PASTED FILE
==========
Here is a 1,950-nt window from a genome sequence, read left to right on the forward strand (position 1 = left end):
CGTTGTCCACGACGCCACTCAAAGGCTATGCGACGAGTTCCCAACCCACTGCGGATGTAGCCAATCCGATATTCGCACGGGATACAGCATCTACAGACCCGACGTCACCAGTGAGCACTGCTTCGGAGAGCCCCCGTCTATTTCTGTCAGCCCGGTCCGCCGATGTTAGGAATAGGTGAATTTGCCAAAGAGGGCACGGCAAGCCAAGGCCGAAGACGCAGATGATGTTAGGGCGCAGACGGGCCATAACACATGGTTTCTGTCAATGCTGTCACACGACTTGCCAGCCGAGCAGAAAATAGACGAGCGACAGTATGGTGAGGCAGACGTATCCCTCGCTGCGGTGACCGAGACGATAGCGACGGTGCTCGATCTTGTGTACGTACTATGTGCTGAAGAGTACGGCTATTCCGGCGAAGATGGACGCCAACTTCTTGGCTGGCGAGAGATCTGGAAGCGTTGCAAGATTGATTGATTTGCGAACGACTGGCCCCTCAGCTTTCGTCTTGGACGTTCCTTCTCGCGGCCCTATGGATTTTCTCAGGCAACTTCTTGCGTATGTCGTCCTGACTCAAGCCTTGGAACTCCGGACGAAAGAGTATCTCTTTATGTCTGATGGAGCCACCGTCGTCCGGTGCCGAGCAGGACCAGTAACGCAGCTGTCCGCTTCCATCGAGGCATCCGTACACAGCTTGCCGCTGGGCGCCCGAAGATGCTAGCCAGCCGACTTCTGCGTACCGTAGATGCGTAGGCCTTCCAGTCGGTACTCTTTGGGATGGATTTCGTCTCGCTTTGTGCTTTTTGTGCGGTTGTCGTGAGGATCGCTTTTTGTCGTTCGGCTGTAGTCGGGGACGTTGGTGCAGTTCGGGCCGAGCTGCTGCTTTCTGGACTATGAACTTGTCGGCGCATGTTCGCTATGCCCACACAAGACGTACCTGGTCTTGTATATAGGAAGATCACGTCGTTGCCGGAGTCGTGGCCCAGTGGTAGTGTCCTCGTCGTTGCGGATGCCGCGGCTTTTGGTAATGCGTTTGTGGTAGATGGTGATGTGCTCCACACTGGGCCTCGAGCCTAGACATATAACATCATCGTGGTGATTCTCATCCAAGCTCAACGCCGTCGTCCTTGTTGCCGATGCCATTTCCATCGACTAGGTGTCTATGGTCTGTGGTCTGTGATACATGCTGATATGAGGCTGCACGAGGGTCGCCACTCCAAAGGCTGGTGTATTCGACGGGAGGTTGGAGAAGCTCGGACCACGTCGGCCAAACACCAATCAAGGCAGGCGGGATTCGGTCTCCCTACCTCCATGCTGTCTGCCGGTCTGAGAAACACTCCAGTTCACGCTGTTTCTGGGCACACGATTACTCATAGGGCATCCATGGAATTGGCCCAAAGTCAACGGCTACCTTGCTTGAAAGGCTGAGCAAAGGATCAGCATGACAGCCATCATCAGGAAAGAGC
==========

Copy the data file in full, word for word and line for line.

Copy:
Here is a 1,950-nt window from a genome sequence, read left to right on the forward strand (position 1 = left end):
CGTTGTCCACGACGCCACTCAAAGGCTATGCGACGAGTTCCCAACCCACTGCGGATGTAGCCAATCCGATATTCGCACGGGATACAGCATCTACAGACCCGACGTCACCAGTGAGCACTGCTTCGGAGAGCCCCCGTCTATTTCTGTCAGCCCGGTCCGCCGATGTTAGGAATAGGTGAATTTGCCAAAGAGGGCACGGCAAGCCAAGGCCGAAGACGCAGATGATGTTAGGGCGCAGACGGGCCATAACACATGGTTTCTGTCAATGCTGTCACACGACTTGCCAGCCGAGCAGAAAATAGACGAGCGACAGTATGGTGAGGCAGACGTATCCCTCGCTGCGGTGACCGAGACGATAGCGACGGTGCTCGATCTTGTGTACGTACTATGTGCTGAAGAGTACGGCTATTCCGGCGAAGATGGACGCCAACTTCTTGGCTGGCGAGAGATCTGGAAGCGTTGCAAGATTGATTGATTTGCGAACGACTGGCCCCTCAGCTTTCGTCTTGGACGTTCCTTCTCGCGGCCCTATGGATTTTCTCAGGCAACTTCTTGCGTATGTCGTCCTGACTCAAGCCTTGGAACTCCGGACGAAAGAGTATCTCTTTATGTCTGATGGAGCCACCGTCGTCCGGTGCCGAGCAGGACCAGTAACGCAGCTGTCCGCTTCCATCGAGGCATCCGTACACAGCTTGCCGCTGGGCGCCCGAAGATGCTAGCCAGCCGACTTCTGCGTACCGTAGATGCGTAGGCCTTCCAGTCGGTACTCTTTGGGATGGATTTCGTCTCGCTTTGTGCTTTTTGTGCGGTTGTCGTGAGGATCGCTTTTTGTCGTTCGGCTGTAGTCGGGGACGTTGGTGCAGTTCGGGCCGAGCTGCTGCTTTCTGGACTATGAACTTGTCGGCGCATGTTCGCTATGCCCACACAAGACGTACCTGGTCTTGTATATAGGAAGATCACGTCGTTGCCGGAGTCGTGGCCCAGTGGTAGTGTCCTCGTCGTTGCGGATGCCGCGGCTTTTGGTAATGCGTTTGTGGTAGATGGTGATGTGCTCCACACTGGGCCTCGAGCCTAGACATATAACATCATCGTGGTGATTCTCATCCAAGCTCAACGCCGTCGTCCTTGTTGCCGATGCCATTTCCATCGACTAGGTGTCTATGGTCTGTGGTCTGTGATACATGCTGATATGAGGCTGCACGAGGGTCGCCACTCCAAAGGCTGGTGTATTCGACGGGAGGTTGGAGAAGCTCGGACCACGTCGGCCAAACACCAATCAAGGCAGGCGGGATTCGGTCTCCCTACCTCCATGCTGTCTGCCGGTCTGAGAAACACTCCAGTTCACGCTGTTTCTGGGCACACGATTACTCATAGGGCATCCATGGAATTGGCCCAAAGTCAACGGCTACCTTGCTTGAAAGGCTGAGCAAAGGATCAGCATGACAGCCATCATCAGGAAAGAGC